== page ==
“… but now to launch her as she lay at high water with no ways or proper appliances to move her. A bright idea struck one of the traders, and the natives, who had gathered in great numbers from every direction, were set to collect seaweed, and this was placed beneath the ship’s keel and laid on the track by which they intended to draw her seaward. Then towing ropes were made fast all over the ship, and by the united efforts of the hundreds gathered, whose pull was regulated and worked up to the utmost power by the wild dance and shouts of encouragement of their chiefs, Tohora moves [and was] guided carefully seaward and successfully floated”.
Unfortunately, after the Tohora’s re-floating, an incident occurred which led to a disastrous end for the vessel. A cask of pork slipped from its sling on the point of being lowered in the hold of the vessel, and the ship was scuttled.
Trading continued though, firstly via another brig plying the trans-Tasman trade, the Elizabeth, and subsequently by other vessels arranged by the traders principals in Sydney.
Barrett discovered he had an entrepreneurial flair and became the business manager of the trading post, which in time became very profitable. According to the same Taranaki Herald article:
“… it has been stated by reliable natives who lived at Ngamotu at the time that for the first lot of muskets bartered a price of one hundred big pigs for each musket (flintlock) was demanded and obtained.”
Although Te Atiawa had extensive gardens planted, Barrett introduced new seeds from Australia, ‘… and persuaded Ati Awa [sic] to prepare, sow, tend and harvest considerable areas of melons, maize, cucumbers, pumpkins and wheat in their cultivations, and around his home, and to raise extra numbers of pigs for the export market (Caughey, page 36).
Barrett travelled extensively, going as far north as Mokau, east to the Bay of Plenty and Hawkes Bay, and to southern Taranaki and Wanganui, all the while expanding on trade networks and supplies for the trading station. No doubt accompanied by Te Atiawa guides, Barrett’s ‘… friendly personality would have gone far to assure him of an enthusiastic welcome at most of the villages he visited’ (Caughey, page 38).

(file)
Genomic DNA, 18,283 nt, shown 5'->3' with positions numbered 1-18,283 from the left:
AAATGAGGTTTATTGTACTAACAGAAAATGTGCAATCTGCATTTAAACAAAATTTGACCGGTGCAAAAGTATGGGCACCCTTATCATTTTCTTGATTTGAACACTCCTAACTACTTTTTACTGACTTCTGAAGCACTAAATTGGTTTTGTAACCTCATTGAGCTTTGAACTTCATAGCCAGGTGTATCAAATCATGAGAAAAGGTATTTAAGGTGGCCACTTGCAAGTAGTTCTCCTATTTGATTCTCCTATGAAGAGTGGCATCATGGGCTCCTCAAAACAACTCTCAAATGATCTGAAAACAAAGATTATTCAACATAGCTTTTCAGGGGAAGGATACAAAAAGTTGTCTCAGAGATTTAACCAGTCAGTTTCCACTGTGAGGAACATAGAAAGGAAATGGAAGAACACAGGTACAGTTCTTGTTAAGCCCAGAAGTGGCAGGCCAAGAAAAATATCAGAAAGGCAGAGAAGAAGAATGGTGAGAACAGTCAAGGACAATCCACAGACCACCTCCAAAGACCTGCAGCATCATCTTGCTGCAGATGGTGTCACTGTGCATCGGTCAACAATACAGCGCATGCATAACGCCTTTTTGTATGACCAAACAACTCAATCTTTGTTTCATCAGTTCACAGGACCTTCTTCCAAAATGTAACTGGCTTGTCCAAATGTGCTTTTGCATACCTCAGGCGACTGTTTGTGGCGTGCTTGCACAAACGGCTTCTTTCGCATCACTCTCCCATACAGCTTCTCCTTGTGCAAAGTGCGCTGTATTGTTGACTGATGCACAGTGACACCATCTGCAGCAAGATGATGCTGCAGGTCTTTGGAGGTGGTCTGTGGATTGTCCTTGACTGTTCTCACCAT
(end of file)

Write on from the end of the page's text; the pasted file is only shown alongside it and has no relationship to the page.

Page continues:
With their day-to-day life being co-existent with Māori culture and society, Barrett, Love and their fellow traders would have experienced a considerably different culture, while at the same time ushered in considerable economic and social change for Te Atiawa.
Māori society was hapū-based, comprising members of the same whanau (family). Each hapū survived on seasonal horticulture along with the harvesting of natural resources from the land and sea. Stones were used as their primary tool for such diverse purposes as chopping wood, cutting and slicing food, hangi stones, as anchors for waka and fishing nets, and stone clubs (as weapons).
Both Te Atiawa and the traders adapted to their changed circumstances of living together. For example, Te Atiawa added bartering in addition to their cultural practice of gift-exchange. That meant directing resources away from horticulture and harvesting to the production of dressed flax and other products to trade.
Barrett and the other Pākehā in turn adopted some Māori customs. They were given Māori names, lived with their wife’s hapū and spoke pidgin Māori. They became known as Pākehā-Māori.
It was this practice of accommodation that led Ron McLean to conclude that, ‘Both parties were changed by the contact and to a greater or lesser extent they both compromised and moved away from acting according to their cultural norms (page 12).
However, many aspects of their respective cultural norms remained in place. McLean went on to state that ‘Te Ati Awa [sic] were selective in what they adopted from the European world. New crops, new goods and new ideas were introduced, which had significant ramifications for Te Ati Awa society. Yet in many ways, their lifestyle remained unchanged. Those cultural elements that were adopted by Te Ati Awa from Barrett were primarily economic in nature’ (page 12).
Similarly with the traders, in that their ‘decision to adapt to a Māori lifestyle was a tactical one, aimed at facilitating trade. They retained European dress and European ideas, values and attitudes’ (page 16).